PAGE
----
Politics will never be the same
You have nothing to lose but your ennui. Political gadflies, that is.
[quoteright]Despondent over the prospects for November 1984? Perturbed lest no candidate merit your vote, even in protest? Fear not! The Rhinoceros party offers a positive alternative.
traces its roots to Quebec, Canada. Successive governments since 1763 had failed to integrate French Canadians with English Canada. Politicians' proposals to resolve this and other problems were often, shall we say, ill received. Many Canadians believed that nothing they could dream up would be more vacuous than what the major politicians offered. Acting on this belief, a group in Montreal formed the Rhinoceros party. Their first recommendation was to nationalize Krazy Glue and apply it to hold the country together. The name of the party stems from the birth of a rhinoceros, Cornelius, at the Montreal zoo in 1979. Previously, the party had searched some years for a unifying, charismatic image. Cornelius inspired a public relations triumph. What creature better epitomizes successful politicians: myopic, thick skinned, heavy footed, unpredictable, given to wallowing in mire, dangerous when frightened, and phenomenally horny?
The Canadian party addressed itself to a variety of national problems besides disaffection in Quebec. Transportation, for example. Highway traffic and safety generate concern in Canada as elsewhere. The Rhinoceros party ascribed these problems to the reproachable and historical tendency in Canada to abandon the ways of their English forebears. In this case, the flaw lay in adopting the American practice of driving on the right side of the road. The cure was to revert to driving on the left, as in England. Acknowledging that the conversion might be disruptive, the Rhinos recommended a staged implementation, with trucks and busses reverting first. On the issue of women's rights, the party position is that women are in the right at least half the time.
The Rhinoceros party actually registered candidates for Parliament in national elections. To the consternation of established politicians, the Rhinos did handsomely in some ridings (the Canadian word for precinct; it comes, of course, from the English). In an early 1980 election, Rhino candidates came in second in two ridings. Things might have been worse had they not taken the precaution of encouraging more than one member to run in ridings that seemed threateningly secure.
Despite guidelines that no offense be given to any person or group of persons, discipline was evanescent. Some months after the 1980 election, the Canadian press reported that Rhinos had interrupted a speech by the then-elected Prime Minister by shouting obscenities. They accused the PM of stealing planks from their platform without giving due credit. It was they, not he, who had promised to break campaign promises, govern incompetently, bungle, and fritter away tax monies irresponsibly.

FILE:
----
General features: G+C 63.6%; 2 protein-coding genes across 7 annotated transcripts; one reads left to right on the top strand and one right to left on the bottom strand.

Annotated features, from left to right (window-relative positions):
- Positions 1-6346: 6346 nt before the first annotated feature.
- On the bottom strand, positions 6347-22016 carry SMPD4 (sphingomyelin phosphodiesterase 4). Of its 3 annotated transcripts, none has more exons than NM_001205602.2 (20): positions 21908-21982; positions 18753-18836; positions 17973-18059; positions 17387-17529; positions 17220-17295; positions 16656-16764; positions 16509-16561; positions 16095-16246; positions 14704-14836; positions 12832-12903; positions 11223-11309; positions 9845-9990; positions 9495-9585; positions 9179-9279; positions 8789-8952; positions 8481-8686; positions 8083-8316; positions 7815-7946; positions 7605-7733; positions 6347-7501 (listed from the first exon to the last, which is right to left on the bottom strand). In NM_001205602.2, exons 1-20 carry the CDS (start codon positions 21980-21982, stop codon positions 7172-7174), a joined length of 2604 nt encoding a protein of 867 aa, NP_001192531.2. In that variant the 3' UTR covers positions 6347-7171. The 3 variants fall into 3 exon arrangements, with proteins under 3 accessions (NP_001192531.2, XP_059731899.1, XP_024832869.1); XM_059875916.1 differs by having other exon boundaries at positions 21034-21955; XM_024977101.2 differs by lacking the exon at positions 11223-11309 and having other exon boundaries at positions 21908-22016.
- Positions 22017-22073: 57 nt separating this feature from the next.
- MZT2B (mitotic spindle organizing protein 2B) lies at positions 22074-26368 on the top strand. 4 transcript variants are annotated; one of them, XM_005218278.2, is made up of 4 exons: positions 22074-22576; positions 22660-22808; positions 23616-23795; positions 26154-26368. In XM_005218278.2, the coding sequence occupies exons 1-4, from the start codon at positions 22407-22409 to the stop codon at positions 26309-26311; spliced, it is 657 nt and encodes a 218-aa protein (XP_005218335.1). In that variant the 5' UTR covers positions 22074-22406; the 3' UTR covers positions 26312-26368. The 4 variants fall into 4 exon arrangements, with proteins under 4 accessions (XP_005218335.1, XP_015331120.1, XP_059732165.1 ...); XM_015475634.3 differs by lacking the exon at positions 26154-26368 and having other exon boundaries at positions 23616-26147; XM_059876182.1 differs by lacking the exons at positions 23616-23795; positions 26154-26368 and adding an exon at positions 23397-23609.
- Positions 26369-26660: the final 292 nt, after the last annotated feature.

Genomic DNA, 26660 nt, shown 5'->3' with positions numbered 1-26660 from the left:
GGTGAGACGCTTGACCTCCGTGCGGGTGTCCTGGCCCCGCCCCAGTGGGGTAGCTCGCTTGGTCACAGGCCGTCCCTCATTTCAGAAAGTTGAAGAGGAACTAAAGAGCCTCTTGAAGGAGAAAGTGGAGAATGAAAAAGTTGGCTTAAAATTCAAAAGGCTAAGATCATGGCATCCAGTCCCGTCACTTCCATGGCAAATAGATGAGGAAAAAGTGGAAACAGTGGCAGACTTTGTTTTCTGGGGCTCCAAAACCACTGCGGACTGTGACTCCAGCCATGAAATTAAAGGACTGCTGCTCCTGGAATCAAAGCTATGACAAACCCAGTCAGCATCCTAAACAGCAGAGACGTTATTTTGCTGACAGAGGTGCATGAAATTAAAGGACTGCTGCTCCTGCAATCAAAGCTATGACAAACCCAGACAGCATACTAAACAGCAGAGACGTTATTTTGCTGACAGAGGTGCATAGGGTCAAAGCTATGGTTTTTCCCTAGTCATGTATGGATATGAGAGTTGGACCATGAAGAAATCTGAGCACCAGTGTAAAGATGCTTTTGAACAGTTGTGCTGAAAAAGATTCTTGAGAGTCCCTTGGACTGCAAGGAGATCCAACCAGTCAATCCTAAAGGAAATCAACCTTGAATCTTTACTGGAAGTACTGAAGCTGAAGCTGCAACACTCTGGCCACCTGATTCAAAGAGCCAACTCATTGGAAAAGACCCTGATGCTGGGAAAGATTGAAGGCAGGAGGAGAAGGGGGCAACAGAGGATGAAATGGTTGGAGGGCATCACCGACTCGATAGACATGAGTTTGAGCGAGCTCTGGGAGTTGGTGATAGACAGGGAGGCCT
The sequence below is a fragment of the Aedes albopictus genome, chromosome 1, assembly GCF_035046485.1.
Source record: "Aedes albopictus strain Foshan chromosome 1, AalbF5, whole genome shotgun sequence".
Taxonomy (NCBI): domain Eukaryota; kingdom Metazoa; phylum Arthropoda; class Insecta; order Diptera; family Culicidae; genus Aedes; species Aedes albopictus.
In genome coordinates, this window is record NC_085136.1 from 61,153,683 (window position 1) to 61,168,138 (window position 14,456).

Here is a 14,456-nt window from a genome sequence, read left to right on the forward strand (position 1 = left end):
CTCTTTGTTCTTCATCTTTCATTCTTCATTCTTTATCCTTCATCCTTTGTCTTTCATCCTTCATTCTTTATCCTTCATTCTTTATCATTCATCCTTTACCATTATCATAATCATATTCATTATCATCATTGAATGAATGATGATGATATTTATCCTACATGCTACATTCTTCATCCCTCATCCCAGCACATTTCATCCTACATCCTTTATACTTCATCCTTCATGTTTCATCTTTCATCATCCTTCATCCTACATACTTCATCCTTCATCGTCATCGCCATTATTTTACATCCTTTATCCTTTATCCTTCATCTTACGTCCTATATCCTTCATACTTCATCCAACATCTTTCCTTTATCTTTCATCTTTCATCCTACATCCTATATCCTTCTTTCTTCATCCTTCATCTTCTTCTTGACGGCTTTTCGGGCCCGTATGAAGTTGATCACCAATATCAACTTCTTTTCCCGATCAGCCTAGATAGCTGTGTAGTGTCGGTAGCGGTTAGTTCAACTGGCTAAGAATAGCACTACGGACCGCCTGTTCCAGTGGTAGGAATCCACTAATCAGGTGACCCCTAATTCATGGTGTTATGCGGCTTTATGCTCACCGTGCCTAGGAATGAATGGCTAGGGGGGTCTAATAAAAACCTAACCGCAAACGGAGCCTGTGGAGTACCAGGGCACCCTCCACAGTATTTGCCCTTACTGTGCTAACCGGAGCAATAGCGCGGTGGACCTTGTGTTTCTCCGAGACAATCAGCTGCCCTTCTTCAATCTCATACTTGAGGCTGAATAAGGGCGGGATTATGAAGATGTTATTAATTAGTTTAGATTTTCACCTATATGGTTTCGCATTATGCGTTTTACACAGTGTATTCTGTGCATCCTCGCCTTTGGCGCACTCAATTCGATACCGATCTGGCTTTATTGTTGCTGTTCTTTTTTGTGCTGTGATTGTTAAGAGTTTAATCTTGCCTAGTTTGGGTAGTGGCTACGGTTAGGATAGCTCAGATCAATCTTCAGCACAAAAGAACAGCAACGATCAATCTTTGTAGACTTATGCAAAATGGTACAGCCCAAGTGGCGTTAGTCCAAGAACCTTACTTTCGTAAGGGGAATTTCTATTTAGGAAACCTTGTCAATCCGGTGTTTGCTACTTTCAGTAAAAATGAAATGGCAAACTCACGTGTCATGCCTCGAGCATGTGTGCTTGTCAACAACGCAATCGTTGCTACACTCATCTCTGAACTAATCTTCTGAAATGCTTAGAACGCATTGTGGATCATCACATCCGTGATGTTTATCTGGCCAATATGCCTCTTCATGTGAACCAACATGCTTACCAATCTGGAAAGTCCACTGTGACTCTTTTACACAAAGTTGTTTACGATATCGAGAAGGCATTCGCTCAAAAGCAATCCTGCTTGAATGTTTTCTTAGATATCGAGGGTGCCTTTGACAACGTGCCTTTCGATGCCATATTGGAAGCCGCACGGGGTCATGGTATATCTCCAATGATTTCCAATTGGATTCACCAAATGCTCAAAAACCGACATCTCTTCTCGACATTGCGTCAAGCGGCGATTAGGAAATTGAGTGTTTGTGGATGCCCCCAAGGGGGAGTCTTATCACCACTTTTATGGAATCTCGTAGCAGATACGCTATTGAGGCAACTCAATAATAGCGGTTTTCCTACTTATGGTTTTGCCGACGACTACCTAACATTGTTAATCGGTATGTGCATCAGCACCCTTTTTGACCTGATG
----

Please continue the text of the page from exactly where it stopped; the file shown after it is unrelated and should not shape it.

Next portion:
Now Americans have the opportunity to build on the foundation laid by our neighbors to the north. What worked there might work here.
In a world beset with pervasive uncertainty and conflict, the Rhinos call for a revival of basic values. Some must be adjusted to fit modern circumstances. The party slogan is a case in point: "Two cars, on blocks, in every garage and a turkey in every pot."
Achieving these goals would:
As reported in the Wall Street Journal, Mr. Grayson's candidacy constitutes the necessary proof that he is looking for work ("I figure that the Presidency is a good job.") while drawing unemployment insurance. He respects the accomplishments of the Rhinoceros party in Canada and readily agreed to endorse a U.S. Rhino party, on condition that it endorse his candidacy for President. Such endorsement would probably entitle the Rhinos to a share in the resources, if any, of Grayson's PACs.
Time is short. Stop buzzing, gadflies! Participate! Action must be taken promptly to tap the frustrated urge of citizens to vote "for" rather than "against." Campaign malingerers are needed to disagree on platform stands, draft pronouncements, and select delegates to a party unconvention. Proceed to establish party hindquarters in your local precinct and watch for announcements of a statewide disorganization drive.
Dwell not on what your country does to you. Imagine what you could do to your country...
Satirist Ray D. Tusk may have hit upon the greatest political idea of the decade: After all, nowadays politics is just a form of show biz anyway, so why not make it entertaining for a change?
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